[Original caption] “Chowringhee, Calcutta. Chowringhee Road runs past the sumptuous edifice of the Bengal Club and the nest residential quarter of Calcutta to St. Paul’s Cathedral.
The dhobi was a favorite postcard subject, with the colors on this postcard - note the brilliant white - likely stenciled in by the publisher in India.
Damayanti was the wife of Nala, the king of Nishadha Kingdom
[Original caption] Being separated from her husband Nala, the fair Damayanti enters her fathers place, yet feeling deeply for her husband, she is represented as sitting in a moon light, her
One of an extensive set of series H.A. Mirza & Sons, Delhi's leading photographer and postcard publisher at the time, made of the Darbar.
There were numerous famines during the Raj, some like this one around the turn of the century, often simultaneous with plagues that came to Bombay by ship.
The Kolam tradition of creating complex geometric patterns, often passed down from mother to daughter, out of rice flour or chalk in front of the home is an ancient tradition in South India and elsewhere.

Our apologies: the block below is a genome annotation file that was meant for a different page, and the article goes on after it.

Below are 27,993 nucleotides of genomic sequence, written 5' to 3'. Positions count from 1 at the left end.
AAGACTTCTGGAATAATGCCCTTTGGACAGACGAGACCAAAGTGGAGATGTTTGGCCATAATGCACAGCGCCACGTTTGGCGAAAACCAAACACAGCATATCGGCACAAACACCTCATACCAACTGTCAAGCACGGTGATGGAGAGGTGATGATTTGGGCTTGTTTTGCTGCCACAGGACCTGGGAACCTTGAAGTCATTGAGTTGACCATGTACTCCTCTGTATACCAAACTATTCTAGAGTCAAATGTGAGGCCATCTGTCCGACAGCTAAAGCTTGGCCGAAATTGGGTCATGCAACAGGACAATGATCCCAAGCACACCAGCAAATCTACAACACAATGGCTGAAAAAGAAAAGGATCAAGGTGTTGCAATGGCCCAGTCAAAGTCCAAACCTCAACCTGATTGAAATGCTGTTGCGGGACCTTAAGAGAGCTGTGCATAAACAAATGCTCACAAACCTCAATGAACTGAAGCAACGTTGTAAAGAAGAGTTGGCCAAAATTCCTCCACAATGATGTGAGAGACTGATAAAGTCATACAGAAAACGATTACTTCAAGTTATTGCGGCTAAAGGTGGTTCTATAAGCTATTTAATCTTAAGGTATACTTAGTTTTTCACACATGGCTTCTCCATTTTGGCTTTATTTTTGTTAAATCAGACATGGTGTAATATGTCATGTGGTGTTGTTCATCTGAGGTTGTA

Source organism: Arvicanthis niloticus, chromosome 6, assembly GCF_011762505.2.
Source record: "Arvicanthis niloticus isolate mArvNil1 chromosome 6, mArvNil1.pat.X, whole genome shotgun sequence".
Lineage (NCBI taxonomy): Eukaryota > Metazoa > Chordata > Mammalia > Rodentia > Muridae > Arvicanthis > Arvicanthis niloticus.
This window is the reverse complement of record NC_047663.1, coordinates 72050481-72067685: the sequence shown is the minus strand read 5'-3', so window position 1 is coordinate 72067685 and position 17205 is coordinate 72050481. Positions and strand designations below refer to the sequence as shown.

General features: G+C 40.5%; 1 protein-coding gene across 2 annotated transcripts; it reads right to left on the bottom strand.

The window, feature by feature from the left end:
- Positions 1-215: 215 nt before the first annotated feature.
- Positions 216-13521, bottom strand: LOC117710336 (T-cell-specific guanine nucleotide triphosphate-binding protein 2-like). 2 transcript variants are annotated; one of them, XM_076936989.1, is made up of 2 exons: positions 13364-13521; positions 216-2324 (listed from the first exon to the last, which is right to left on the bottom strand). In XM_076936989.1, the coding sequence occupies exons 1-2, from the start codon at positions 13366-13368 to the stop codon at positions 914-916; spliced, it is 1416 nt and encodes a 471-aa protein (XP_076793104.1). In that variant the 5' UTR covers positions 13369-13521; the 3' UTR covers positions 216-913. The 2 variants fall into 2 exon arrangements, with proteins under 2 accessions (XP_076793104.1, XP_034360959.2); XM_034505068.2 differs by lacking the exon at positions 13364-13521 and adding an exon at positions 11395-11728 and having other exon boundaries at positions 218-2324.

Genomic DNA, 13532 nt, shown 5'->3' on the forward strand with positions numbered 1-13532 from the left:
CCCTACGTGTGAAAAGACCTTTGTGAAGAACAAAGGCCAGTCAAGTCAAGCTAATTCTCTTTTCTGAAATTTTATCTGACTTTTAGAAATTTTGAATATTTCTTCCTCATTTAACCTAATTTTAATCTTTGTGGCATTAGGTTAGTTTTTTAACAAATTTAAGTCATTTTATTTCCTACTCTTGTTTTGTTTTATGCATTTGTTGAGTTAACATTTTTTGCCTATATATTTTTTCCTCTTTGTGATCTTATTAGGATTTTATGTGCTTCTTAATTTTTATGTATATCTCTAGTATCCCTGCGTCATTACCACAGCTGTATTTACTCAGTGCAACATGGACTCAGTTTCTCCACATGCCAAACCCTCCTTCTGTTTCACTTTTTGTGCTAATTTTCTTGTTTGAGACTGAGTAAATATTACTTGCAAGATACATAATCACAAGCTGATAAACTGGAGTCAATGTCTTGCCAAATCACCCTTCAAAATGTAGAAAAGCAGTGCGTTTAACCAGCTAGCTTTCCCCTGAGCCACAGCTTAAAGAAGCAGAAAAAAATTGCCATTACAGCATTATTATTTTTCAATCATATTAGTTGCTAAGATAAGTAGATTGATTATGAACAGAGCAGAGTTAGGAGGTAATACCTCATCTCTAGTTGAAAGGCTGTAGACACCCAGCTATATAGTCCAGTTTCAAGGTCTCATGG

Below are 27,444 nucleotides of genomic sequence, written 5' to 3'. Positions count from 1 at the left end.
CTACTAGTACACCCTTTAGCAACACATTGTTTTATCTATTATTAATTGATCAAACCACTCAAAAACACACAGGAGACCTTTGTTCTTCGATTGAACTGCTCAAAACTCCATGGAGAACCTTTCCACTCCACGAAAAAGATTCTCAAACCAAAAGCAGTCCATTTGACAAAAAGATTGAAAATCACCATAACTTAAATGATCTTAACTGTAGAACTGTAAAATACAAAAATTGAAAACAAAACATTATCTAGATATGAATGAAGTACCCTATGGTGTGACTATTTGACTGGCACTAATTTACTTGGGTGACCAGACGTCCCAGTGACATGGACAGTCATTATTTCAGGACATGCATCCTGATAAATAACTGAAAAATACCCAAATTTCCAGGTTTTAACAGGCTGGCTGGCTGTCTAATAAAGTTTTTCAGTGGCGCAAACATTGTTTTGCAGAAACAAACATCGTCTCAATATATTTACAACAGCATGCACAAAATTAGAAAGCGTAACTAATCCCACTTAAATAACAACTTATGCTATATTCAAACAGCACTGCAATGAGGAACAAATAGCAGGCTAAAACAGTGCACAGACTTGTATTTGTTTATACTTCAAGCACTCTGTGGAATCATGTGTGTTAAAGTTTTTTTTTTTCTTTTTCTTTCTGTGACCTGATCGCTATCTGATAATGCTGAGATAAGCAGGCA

The Delhi Durbar of 1911 was one of the most "postcarded" events of the Raj, and the first time a reigning British monarch, George V and his wife Queen Mary (an avid postcard collector) attended.
The bicycle was something quite new in Bombay at the turn of the century, and often featured on postcards, frequently with women as drivers.
Ahuja's colorful halftones with inscribed titles are distinctive. His postcards covered not only Burma, but many of the Indian singers and others settled in this British colony loosely attached to the Raj, as well as Indian cities like Amritsar.